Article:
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February 17, 2011

Ben Goertzel, Artificial Intelligence guru, reflects on Watson means for AI

Ben Goertzel - My initial reaction to reading about IBM’s “Watson” supercomputer and software was a big fat ho-hum. Watson is a fancy database lookup system. Watson is a trimph of Natural Language Processing. But while that cynical view is certainly technically accurate, I have to admit that when I actually watched Watson play Jeopardy! on TV — and beat the crap out of its human opponents — I felt some real excitement … and even some pride for the field of AI.



I found Watson’s occasional really dumb mistakes made it seem almost human. If the performance had been perfect there would have been no drama — but as it was, there was a bit of a charge in watching the computer come back from temporary defeats induced by the limitations of its AI. Even more so because I’m wholly confident that, 10 years from now, Watson’s descendants will be capable of doing the same thing without any stupid mistakes.

What does Watson Mean for AI?

But who is this impassive champion, really? A mere supercharged search engine, or a prototype robot overlord?

A lot closer to the former, for sure. Watson 2.0, if there is one, may make fewer dumb mistakes — but it’s not going to march out of the Jeopardy! TV studio and start taking over human jobs, winning Nobel Prizes, building femtofactories and spawning Singularities.

But even so, the technologies underlying Watson are likely to be part of the story when human-level and superhuman AGI robots finally do emerge.

Watson is a triumph of the branch of AI called “natural language processing” (NLP) which combines statistical analysis of text and speech with hand-crafted linguistic rules to make judgments based on the syntactic and semantic structures implicit in language. Watson is not an intelligent autonomous agent like a human being, that reads information and incorporates it into its holistic world-view and understands each piece of information in the context of it own self, its goals, and the world. Rather, it’s an NLP-based search system — a purpose-specific system that matches the syntactic and semantic structures in a question with comparable structures found in a database of documents, and in this way tries to find answers to the questions in those documents.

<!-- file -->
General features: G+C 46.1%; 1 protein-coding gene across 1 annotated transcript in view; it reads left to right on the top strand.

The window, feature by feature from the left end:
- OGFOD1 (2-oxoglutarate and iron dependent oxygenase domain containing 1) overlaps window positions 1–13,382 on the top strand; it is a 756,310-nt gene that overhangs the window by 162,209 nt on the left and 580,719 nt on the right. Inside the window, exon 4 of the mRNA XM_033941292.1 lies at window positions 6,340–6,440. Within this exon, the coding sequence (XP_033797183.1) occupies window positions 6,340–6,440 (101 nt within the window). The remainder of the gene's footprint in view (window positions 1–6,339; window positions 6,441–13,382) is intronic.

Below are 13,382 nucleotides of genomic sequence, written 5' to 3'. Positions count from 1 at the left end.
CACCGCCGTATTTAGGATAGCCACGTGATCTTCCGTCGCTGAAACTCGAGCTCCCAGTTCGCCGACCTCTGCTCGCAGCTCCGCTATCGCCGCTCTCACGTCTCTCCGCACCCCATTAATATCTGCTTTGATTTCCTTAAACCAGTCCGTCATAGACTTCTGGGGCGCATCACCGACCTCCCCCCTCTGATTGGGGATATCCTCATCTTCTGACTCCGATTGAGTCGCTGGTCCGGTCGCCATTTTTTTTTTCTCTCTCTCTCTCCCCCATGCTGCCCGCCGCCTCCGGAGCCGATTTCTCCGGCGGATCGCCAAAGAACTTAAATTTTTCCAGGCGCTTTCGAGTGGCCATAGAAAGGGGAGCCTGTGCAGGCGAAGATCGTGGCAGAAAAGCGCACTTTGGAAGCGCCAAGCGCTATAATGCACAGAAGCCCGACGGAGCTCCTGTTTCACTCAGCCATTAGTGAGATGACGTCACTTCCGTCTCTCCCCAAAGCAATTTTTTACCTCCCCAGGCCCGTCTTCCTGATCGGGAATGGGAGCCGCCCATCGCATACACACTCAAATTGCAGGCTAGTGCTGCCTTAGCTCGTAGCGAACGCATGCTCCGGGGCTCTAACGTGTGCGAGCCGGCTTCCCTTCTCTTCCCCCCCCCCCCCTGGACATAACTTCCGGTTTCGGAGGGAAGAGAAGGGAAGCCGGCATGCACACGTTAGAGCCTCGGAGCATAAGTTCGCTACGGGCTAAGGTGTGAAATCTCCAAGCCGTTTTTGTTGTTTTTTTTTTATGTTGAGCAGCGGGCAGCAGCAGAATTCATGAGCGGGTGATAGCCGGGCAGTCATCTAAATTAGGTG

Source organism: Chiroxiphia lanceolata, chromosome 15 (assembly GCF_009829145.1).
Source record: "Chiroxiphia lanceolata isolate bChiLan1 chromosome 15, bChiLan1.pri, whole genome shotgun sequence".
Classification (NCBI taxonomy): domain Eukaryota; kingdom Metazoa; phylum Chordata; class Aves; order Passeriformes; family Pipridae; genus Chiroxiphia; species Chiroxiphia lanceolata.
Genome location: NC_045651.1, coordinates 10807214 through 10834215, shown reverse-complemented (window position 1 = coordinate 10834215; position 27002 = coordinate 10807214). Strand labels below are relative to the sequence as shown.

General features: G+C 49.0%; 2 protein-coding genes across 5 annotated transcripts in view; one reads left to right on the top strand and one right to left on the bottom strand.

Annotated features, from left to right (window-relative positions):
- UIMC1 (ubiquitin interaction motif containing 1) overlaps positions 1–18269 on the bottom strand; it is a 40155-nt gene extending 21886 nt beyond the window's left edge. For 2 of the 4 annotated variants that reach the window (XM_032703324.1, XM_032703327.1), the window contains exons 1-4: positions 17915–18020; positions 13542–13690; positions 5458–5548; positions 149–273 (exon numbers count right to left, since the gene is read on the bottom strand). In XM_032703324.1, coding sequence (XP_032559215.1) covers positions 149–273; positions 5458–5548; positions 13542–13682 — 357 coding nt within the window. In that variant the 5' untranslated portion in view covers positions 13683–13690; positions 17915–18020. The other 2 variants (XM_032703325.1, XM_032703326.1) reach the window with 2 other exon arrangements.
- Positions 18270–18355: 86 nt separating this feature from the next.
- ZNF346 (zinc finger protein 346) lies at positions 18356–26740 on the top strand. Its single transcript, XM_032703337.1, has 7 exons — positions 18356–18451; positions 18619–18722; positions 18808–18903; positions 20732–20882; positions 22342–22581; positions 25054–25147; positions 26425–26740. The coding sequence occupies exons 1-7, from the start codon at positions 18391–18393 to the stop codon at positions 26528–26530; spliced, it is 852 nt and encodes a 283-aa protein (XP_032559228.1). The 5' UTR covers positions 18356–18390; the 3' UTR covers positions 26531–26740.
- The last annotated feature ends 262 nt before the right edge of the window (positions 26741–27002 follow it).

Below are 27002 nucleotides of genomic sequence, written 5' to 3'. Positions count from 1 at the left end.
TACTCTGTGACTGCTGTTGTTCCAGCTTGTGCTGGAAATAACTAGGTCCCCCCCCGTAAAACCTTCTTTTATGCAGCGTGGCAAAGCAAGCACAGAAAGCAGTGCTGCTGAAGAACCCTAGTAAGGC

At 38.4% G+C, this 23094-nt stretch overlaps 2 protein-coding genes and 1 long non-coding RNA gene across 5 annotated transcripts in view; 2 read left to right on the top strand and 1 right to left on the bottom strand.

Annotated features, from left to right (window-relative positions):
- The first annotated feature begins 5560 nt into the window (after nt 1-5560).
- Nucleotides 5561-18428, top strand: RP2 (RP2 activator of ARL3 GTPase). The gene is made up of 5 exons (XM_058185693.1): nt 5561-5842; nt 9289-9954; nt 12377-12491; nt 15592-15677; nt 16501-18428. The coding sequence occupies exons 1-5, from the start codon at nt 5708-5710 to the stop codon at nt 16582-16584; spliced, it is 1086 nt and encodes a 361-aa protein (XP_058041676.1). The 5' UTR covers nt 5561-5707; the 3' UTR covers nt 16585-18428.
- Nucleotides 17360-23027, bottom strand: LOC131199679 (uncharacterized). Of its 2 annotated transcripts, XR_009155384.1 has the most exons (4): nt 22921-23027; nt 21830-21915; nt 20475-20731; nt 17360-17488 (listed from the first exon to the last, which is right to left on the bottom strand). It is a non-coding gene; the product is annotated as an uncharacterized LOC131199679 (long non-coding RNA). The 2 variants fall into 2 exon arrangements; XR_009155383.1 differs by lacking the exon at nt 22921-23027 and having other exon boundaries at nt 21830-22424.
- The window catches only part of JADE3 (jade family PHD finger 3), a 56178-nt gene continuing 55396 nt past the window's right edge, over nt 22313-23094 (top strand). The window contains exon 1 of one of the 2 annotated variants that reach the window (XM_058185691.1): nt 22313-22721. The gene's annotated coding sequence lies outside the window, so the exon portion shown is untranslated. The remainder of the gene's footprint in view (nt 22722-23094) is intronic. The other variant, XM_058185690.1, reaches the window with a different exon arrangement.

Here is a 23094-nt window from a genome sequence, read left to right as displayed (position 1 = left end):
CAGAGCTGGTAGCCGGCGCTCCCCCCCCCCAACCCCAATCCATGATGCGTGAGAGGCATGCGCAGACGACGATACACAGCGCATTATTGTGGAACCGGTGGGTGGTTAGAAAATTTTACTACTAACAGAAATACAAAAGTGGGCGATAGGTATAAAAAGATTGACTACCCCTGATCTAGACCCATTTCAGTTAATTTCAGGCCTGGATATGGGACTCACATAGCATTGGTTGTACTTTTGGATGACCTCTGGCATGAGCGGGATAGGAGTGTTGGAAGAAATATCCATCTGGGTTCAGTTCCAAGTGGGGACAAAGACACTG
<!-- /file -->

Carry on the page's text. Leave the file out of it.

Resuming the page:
Although Watson is “just” an NLP-based search system, it’s still not a trivial construct. Watson doesn’t just compare query text to potential-answer text, it does some simple generalization and inference, so that it represents and matches text in a somewhat abstracted symbolic form. The technology for this sort of process has been around a long time and is widely used in academic AI projects and even a few commercial products — but, the Watson team seems to have done the detail work to get the extraction and comparison of semantic relations from certain kinds of text working extremely well. I can quite clearly envision how to make a Watson-type system based on the NLP and reasoning software currently working inside our OpenCog AI system — and I can also tell you that this would require a heck of a lot of work, and a fair bit of R&D creativity along the way.

While Watson’s use of natural language understanding and symbol manipulation technology is extremely narrowly-focused, the next similar project may be less so.

t it’s important to remember the difference between the Jeopardy! challenge and other challenges that would be more reminiscent of human-level general intelligence, such as

* Holding a wide-ranging English conversation with an intelligent human for an hour or two
* Passing the third grade, via controlling a robot body attending a regular third grade class
* Getting an online university degree, via interacting with the e-learning software (including social interactions with the other students and teachers) just as a human would do
* Creating a new scientific project and publication, in a self-directed way from start to finish

What these other challenges have in common is that they require intelligent response to a host of situations that are unpredictable in their particulars — so they require adaptation and creative improvisation, to a degree that highly regimented AI architectures like Deep Blue or Watson will never be able to touch.

Some AI researchers believe that this sort of artificial general intelligence will eventually come out of incremental improvements to “narrow AI” systems like Deep Blue, Watson and so forth. Many of us, on the other hand, suspect that Artificial General Intelligence (AGI) is a vastly different animal (and if you want to get a dose of the latter perspective, show up at the AGI-11 conference on Google’s campus in Mountain View this August). In this AGI-focused view, technologies like those used in Watson may ultimately be part of a powerful AGI architecture, but only when harnessed within a framework specifically oriented toward autonomous, adaptive, integrative learning.

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